It was a moment which caused every commentator in England to subconsciously utter the phrase, "Who else but Trent Alexander-Arnold?"
The 22-year-old went from zero to hero, hitting a last-minute thunderbolt to hand Liverpool their first win at Anfield in 2021, fire them back into the top four of the Premier League and banish a whole posse of demons.
The 2-1 victory over Aston Villa was a huge milestone in the Reds' season, and one which led Jamie Carragher to ask "Are you watching Gary Neville?" in response to the former Manchester United man's hypothetical decision not to select the full-back in his ideal England XI ahead of Euro 2020.
And while it was a wonderful moment for the player, club and all Liverpool supporters, it didn't really prove anybody wrong, on this occasion.
In fact, it all but proved Neville's point.
The pundit's gripes around Alexander-Arnold is his lack of defensive awareness and killer instinct at the back. Those issues came to the fore in midweek, when the youngster inadvertently assisted Marco Asensio with a headed back-pass, and then fell asleep to allow Vinicius Junior to add a third.
What Neville would agree on, however, is that Alexander-Arnold's desire to bomb forward and attack is a menacing weapon in the right situation. The defender's ability in the final third makes him one of the most impressive crossers of the ball in the game, and his quality in possession has led Carragher to draw comparisons with Manchester City magician Kevin De Bruyne.
It was his offensive play which caught the eye against Villa, and ultimately settled the game on Saturday. He was a man possessed down that right-hand side, overlapping beyond Mohamed Salah and whipping in a number of crosses which his teammates couldn't quite capitalise upon.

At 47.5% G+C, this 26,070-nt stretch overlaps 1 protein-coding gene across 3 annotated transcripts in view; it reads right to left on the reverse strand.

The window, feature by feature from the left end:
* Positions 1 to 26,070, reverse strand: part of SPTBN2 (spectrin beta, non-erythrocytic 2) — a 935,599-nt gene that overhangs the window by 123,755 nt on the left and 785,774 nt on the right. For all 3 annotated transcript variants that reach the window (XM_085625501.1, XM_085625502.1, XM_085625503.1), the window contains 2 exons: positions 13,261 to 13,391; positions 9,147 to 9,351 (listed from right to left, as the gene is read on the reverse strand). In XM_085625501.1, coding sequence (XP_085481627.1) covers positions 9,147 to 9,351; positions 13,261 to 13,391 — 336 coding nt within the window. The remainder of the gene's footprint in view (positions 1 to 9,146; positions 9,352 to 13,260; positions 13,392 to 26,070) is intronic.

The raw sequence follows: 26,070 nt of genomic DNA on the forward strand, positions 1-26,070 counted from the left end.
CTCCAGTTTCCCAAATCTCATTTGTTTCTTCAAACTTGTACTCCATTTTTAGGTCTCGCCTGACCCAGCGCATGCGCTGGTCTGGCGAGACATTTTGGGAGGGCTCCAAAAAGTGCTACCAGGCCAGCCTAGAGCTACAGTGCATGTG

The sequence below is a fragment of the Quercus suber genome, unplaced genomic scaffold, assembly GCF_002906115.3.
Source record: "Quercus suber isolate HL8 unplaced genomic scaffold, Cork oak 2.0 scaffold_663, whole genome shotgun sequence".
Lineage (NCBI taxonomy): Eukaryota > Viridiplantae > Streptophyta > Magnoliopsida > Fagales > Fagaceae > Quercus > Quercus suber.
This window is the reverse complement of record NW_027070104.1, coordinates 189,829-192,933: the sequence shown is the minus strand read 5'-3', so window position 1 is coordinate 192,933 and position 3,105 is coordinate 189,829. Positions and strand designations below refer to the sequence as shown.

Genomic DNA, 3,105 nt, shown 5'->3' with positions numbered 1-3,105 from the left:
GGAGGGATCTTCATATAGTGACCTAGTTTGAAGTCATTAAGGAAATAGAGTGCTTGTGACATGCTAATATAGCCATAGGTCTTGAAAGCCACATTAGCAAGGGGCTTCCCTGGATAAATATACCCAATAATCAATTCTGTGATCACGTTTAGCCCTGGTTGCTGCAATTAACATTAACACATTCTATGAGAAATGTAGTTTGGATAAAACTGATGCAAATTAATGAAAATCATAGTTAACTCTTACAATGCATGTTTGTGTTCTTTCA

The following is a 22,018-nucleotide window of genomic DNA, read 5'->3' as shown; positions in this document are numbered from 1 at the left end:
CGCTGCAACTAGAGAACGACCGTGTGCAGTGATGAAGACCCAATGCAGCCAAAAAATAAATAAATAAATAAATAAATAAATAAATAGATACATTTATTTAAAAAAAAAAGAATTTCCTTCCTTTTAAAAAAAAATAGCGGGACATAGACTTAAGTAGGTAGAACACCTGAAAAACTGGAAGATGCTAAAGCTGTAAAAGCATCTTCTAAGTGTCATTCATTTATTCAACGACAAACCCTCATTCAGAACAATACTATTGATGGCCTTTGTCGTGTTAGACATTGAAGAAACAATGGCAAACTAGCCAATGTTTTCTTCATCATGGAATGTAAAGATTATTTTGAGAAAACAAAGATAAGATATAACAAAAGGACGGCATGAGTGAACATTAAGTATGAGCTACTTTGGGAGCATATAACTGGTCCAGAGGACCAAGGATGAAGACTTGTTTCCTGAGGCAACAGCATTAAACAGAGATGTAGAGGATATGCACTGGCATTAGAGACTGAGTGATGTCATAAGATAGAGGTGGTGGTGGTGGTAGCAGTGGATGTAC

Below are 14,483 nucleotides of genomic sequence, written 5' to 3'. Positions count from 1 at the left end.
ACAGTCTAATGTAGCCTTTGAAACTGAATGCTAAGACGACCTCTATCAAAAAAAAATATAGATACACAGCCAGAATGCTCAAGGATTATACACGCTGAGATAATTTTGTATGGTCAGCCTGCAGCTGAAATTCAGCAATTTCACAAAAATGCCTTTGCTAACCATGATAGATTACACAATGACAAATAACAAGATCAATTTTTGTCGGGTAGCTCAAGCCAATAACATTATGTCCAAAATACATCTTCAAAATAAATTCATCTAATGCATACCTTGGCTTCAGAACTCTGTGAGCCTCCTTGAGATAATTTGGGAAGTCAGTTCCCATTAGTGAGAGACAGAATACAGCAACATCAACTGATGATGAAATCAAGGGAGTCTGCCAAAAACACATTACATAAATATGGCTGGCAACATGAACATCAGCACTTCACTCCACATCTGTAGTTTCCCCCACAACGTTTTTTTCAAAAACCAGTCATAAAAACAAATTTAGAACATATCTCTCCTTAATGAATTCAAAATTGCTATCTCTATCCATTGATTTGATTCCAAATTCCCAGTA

His raking ball (which probably should have been intercepted by Matty Cash) found its way to Diogo Jota and ultimately led to the disallowed equaliser - a decision all football fans would probably agree to be quite harsh.
That love for putting defenders under pressure by picking out the difficult cross-field balls or his constant need to be in possession strikes of a man destined to play higher up the pitch in the future.
In fact, his match-winning contribution came from an area he should never have been occupying in his current role.
As Liverpool pushed for the equaliser, Xherdan Shaqiri collected the ball on the right wing, only to find no Alexander-Arnold marauding behind him. He instead blasted a cross into the mixer, which deflected to the edge of the penalty area on the left-hand side.
From there, our protagonist popped up, took the ball in his stride and whipped a delicious curling shot into Emiliano Martinez's far corner. The question, 'What is he doing there?!' sprung to mind, although that wasn't the only point to ponder.
'Should he be there more often?' was equally as intriguing.
We know his strengths, and we are all too aware of his weaknesses. So, would it make sense for him to try and learn another trade on the pitch then, in order to make full use of his attacking qualities?
A freer role in a midfield three must have crossed Klopp's mind at some point, especially if he had more competition in that right-back spot.
That's not to rule out his skills as a full-back, though. He has guarded that flank in a side which has won the Champions League and the Premier League, collecting a whole stack of individual accolades in the process.
But it was evident when a certain Gareth Bale burst onto the scene at Southampton and Tottenham as a pacy and blistering left-back that his attacking talents were wasted in the penultimate line of defence, and that feeling is beginning to linger with Liverpool's current right-back.
There are differences between the pair's skillset, of course, but also an awful lot of similarities - for that reason we shouldn't be too surprised to see a similar shift in Alexander-Arnold's position, and Liverpool's recruitment plans, over the next year or so.